@aseerel4c26 I did read that page. I missed that though. I disagree that that is prominent. I find the entire OSM wiki a muddle, but that is my personal opinion, and I am still grateful for its existence of course.

(30 Jan '15, 21:53) mapgenius323
showing 5 of 6 show 1 more comments

Examining OSM's Mapnik style sheet is the best way to get a feeling for how Mapnik integrates with a Postgres/PostGIS database. This is available at Note that OSM now specifies its style in CartoCSS, but these CartoCSS style sheets are still compiled into Mapnik XML style sheets. Also see for more info on CartoCSS.

Basically, Mapnik has an abstraction layer, with drivers for each type of data source ("layer"). These drivers read geometric data in some specific external format in to some internal format used by Mapnik. This internal format geometric data eventually finds its way to symbolizers and onto a canvas via way of "styles", which get attached to each layer. The PostGIS driver requires you to specify a SQL query that returns a table of data. That table must contain a column called "way" of PostGIS type "geometry". The table may contain arbitrary other columns. These other columns can be used to support rendering (how they can be used I don't know yet). But in most cases all that is needed for a symbolizer to render something is the way column. Layers also need a database connection configuration. The following link shows a complete and working, but very basic Mapnik style sheet with a PostGIS layer -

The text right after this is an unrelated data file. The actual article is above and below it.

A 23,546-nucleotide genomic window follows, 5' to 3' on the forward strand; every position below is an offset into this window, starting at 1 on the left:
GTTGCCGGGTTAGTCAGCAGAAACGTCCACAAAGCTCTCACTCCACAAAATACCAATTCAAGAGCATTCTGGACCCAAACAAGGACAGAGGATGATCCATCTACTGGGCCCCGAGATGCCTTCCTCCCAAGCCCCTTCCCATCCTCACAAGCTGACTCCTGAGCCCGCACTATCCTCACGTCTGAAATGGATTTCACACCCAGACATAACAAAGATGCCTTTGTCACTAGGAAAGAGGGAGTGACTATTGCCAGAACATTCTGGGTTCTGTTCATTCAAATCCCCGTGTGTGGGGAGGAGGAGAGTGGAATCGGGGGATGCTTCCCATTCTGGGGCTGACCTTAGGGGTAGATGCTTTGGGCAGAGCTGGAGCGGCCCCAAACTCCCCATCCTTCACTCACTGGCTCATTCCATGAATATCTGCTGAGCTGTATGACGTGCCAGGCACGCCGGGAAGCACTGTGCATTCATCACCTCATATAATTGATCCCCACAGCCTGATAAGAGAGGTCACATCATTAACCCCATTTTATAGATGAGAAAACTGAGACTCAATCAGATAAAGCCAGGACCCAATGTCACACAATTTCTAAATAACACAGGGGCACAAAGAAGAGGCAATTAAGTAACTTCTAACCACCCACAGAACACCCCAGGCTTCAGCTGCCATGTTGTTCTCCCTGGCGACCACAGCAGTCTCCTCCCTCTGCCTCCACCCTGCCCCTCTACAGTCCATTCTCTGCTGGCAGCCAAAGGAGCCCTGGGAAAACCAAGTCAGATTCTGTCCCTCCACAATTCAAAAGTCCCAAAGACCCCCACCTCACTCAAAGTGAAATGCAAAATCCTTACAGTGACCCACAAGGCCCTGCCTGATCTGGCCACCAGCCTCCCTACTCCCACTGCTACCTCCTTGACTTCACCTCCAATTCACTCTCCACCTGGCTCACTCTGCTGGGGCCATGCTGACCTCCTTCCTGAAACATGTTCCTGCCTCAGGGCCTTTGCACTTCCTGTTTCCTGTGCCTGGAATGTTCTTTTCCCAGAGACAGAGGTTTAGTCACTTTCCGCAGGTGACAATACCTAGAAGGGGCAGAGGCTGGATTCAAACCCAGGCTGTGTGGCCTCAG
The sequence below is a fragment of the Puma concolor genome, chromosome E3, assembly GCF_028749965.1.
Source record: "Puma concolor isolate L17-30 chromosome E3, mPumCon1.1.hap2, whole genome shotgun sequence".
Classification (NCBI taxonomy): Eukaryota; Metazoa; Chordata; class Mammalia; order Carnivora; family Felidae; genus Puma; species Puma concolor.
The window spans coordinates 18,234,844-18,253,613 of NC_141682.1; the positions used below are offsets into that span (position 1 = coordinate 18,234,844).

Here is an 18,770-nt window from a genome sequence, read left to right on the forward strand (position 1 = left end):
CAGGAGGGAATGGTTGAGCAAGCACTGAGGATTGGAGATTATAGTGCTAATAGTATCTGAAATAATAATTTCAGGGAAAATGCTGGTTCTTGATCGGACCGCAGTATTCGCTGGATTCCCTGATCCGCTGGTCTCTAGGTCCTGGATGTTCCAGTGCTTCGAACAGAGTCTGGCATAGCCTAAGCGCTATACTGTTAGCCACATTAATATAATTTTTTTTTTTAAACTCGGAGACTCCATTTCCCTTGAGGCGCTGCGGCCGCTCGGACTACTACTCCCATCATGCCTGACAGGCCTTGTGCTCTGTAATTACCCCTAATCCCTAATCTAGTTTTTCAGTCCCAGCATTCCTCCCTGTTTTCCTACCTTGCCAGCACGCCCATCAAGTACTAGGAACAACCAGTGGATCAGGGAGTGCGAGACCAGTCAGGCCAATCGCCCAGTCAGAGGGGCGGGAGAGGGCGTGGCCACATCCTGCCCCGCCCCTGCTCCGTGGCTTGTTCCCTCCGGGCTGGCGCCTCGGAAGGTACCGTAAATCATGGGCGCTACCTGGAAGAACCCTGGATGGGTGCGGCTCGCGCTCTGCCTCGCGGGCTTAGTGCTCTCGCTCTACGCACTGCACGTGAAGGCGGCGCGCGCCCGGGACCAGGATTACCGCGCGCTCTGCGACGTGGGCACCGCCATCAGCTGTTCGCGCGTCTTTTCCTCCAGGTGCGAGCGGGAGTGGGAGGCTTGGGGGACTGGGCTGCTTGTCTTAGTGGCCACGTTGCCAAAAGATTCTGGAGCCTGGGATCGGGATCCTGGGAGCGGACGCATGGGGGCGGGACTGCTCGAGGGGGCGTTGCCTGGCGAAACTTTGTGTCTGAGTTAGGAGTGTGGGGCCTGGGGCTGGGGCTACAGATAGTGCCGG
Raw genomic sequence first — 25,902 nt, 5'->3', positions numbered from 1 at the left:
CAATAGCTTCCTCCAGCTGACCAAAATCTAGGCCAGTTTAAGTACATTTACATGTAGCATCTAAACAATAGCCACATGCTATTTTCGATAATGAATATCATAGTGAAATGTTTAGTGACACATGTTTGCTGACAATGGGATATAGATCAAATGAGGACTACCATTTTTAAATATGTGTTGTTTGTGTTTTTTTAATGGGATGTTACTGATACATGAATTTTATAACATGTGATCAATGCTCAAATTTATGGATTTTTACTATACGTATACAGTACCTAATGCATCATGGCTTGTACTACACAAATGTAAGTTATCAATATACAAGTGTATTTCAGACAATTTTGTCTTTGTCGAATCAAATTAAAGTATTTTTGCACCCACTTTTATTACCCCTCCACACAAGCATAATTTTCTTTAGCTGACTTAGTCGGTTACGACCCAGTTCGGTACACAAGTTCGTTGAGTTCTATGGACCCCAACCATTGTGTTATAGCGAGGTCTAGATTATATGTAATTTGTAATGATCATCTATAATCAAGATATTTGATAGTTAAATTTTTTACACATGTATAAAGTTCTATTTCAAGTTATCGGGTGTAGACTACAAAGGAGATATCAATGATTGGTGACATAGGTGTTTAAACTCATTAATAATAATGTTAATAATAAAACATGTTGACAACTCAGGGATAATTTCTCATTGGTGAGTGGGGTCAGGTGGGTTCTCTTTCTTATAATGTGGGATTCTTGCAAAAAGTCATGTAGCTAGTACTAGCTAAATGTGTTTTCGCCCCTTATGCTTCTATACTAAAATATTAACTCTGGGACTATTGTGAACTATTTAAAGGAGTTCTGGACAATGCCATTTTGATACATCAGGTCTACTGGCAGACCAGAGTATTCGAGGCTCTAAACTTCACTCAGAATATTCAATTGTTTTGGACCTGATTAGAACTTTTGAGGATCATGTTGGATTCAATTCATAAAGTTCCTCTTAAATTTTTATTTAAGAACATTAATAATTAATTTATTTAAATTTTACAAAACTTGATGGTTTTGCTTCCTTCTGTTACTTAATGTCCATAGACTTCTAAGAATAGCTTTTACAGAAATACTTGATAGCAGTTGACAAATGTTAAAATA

P.S. Thanks for help from commenters above. Please feel free to add to or expand on this answer.

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answered 31 Jan '15, 11:10

mapgenius323's gravatar image

accept rate: 0%

What about the section Data Sources → PostGIS? Essentially, Mapnik does not care about your database schema as long as you can provide suitable SQL queries that will extract the data for each layer you want to define. The query you provide will be augmented with a bounding box condition by Mapnik, and other than a geometry it only needs to return those column you expect to use in the styling rules that you have written.

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answered 28 Jan '15, 22:31

aseerel4c26's gravatar image

aseerel4c26 ♦
accept rate: 18%

edited 28 Jan '15, 22:58

Frederik%20Ramm's gravatar image

Frederik Ramm ♦

So the only advantage of having the data in PostGIS is speed and some convenience GIS function? I could essentially have any SQL server and write arbitrary queries in a Mapnik style file?

(29 Jan '15, 06:39) mapgenius323

"... and other than a geometry ..." Could you please elaborate on this. I think this is what I'm getting at.

(29 Jan '15, 06:41) mapgenius323

"What about the section Data Sources → PostGIS?". I did not find that very helpful.

(29 Jan '15, 06:43) mapgenius323

@mapgenius323: it is not "very" helpful, yes. But more than the cited part of the intro.

(29 Jan '15, 12:50) aseerel4c26 ♦
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question asked: 28 Jan '15, 22:13

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last updated: 31 Jan '15, 11:10